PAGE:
Words on the Street: A timeless holiday classic

cover of Words on the StreetYes, that’s right. Nothing says “Joyeux Noël” better than a collection of sayings from an embittered, wise-cracking homeless guy on the streets of New York City. Imagine the pathos of Tiny Tim combined with the misanthropy of Ebenezer Scrooge (and perhaps a soupçon of bad-assery from the Artful Dodger).

Actually, you don’t have to imagine it — you can simply browse the Words on the Street archives here at Via Negativa (where I recently took an afternoon to go through and restore the old cartoons that had long ago vanished from the servers of their original host, because I am a librarian’s son and I believe in archiving everything forever). All the cartoons that my publisher and I selected were re-lettered for the book, at a much larger size and higher quality than what I posted here. A significant number of Diogenes’ comments were re-written, and a couple are brand-new. I even re-drew the sketch especially for the book.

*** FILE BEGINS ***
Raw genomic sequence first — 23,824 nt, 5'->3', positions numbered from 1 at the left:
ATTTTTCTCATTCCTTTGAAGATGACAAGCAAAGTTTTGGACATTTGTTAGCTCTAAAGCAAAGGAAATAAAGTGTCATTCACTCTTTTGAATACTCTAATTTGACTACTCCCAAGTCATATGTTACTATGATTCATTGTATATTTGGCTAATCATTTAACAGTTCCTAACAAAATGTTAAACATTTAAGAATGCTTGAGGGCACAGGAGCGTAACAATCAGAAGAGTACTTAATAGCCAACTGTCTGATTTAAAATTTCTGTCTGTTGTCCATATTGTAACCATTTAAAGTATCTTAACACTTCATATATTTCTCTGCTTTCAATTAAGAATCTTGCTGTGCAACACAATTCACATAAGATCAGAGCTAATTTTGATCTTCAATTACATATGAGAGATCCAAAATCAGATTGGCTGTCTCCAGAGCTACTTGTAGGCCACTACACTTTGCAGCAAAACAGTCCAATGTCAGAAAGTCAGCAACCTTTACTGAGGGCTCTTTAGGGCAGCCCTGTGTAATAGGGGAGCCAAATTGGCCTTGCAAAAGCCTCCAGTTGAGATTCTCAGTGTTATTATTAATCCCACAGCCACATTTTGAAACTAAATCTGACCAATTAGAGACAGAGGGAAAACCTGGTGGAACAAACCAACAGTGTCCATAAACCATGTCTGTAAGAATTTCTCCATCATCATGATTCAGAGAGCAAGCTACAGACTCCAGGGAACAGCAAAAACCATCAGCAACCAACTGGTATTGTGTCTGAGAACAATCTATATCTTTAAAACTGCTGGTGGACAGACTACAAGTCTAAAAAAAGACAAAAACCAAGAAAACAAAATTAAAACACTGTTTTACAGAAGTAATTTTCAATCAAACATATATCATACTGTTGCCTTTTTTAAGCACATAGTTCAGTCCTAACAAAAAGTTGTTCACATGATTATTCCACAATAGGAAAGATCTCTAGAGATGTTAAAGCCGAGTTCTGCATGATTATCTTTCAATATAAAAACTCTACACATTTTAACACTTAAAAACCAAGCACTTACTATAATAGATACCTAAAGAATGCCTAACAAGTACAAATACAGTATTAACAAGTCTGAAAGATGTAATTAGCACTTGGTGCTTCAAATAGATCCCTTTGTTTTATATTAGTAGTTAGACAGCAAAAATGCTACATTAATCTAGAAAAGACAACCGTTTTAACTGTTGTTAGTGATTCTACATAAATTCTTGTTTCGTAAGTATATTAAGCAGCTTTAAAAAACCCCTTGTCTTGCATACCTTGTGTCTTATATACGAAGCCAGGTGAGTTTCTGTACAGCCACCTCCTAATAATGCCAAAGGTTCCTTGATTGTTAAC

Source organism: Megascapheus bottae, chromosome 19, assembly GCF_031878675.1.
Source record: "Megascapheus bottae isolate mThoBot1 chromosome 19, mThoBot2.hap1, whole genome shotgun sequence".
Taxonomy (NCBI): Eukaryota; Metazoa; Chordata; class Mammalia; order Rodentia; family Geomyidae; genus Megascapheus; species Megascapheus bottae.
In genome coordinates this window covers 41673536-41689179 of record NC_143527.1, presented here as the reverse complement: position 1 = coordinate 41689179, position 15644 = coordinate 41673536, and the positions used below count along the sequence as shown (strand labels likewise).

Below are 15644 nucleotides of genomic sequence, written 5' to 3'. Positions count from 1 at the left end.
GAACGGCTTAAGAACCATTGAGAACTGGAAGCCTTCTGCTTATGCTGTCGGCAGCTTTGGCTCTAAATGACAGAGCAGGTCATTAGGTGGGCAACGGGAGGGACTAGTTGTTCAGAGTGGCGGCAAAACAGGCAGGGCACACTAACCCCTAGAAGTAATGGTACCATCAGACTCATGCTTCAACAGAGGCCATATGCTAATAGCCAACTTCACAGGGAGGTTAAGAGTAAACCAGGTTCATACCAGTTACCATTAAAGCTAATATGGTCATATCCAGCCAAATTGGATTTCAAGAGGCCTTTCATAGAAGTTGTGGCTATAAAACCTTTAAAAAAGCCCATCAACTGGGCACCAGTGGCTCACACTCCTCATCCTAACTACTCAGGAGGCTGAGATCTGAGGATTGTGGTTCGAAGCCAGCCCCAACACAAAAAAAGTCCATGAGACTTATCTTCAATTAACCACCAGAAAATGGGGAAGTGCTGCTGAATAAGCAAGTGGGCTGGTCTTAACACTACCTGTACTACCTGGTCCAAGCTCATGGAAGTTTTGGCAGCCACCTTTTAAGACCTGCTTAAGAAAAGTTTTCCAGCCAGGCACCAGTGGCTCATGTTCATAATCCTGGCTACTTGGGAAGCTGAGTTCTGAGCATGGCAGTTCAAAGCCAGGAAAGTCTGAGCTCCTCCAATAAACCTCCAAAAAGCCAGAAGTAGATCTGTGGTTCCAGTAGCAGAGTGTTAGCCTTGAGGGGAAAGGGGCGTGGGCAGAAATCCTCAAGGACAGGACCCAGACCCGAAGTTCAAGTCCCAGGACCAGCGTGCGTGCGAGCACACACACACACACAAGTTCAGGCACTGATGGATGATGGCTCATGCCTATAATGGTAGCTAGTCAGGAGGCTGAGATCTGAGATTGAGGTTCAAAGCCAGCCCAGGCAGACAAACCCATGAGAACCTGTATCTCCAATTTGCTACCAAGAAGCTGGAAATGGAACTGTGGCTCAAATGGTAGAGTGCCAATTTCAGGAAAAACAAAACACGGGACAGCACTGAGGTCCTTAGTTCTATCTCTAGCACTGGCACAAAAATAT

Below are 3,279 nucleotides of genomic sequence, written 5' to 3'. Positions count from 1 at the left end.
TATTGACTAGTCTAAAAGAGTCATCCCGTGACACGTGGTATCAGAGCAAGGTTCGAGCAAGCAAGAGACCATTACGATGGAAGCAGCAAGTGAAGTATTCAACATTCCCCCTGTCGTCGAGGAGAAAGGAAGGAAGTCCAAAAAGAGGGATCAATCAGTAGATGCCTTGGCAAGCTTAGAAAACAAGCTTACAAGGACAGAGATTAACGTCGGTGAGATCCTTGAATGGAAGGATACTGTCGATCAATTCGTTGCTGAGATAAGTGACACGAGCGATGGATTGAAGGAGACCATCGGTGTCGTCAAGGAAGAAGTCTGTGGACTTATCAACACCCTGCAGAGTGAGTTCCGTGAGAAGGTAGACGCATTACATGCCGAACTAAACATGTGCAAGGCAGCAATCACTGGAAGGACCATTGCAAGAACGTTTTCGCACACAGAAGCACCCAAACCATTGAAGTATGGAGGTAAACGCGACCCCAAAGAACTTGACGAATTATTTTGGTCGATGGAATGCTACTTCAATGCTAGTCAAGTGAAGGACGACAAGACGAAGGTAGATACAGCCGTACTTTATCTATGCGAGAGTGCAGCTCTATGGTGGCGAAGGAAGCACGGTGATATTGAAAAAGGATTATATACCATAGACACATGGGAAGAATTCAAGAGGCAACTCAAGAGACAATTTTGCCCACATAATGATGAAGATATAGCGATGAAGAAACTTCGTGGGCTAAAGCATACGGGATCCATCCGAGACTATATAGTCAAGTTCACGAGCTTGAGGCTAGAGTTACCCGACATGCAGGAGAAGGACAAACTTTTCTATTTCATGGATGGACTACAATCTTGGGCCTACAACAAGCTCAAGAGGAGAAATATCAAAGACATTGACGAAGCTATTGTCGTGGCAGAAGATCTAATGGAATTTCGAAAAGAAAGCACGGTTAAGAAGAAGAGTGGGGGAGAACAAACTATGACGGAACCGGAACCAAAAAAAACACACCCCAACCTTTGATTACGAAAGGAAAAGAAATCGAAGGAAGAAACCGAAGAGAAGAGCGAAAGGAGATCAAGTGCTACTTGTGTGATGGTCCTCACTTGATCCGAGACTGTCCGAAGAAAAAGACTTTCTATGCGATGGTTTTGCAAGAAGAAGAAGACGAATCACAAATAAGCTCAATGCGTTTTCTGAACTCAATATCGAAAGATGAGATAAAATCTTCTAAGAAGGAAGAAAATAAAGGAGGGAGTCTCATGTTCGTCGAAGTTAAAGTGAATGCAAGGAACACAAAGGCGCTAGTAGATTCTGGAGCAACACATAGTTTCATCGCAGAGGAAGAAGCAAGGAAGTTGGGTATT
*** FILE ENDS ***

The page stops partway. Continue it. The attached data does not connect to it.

Knowing of its relevance to the holidays — especially to the holiday shopping season — my publisher and I strove mightily to get it done in time for Christmas last year, but ran into unanticipated technical difficulties, so it didn’t appear until January. You can order the print version (£9.99/$17.47) directly from the printer, Lulu.com, and 100% of the profits will go to support the upkeep of this website.

The introduction is by Kaspalita Thompson, because frankly, if you can’t trust the word of a ukulele-playing Pureland Buddhist priest, you’ve got a hole in your soul, my friend. He writes:

Bonta’s words are given another layer of meaning by their fixed context, the unchanging homeless character whose placard they grace. “Friend Me” takes on a completely different significance seen here, as opposed to on one’s favorite social networking site.

Each page I flick to raises a smile and then asks me to come back to it and think, and then to think again. In this book Dave moves towards cementing his reputation as satirist and as an important contemporary gadfly.

Now, the “important” part might seem like a bit of a stretch, but it doesn’t have to be. If you buy a copy for everyone on your list, and they buy copies for everyone on their lists, and so on, not only will this “inaction comic” be granted automatic cultural relevance by the capitalist arbiters of taste, but even the part about a timeless holiday classic might come true. A Christmas miracle! And my publisher, my blog and I will be able to afford a much-needed, rejuvenating holiday strategy session in Aruba.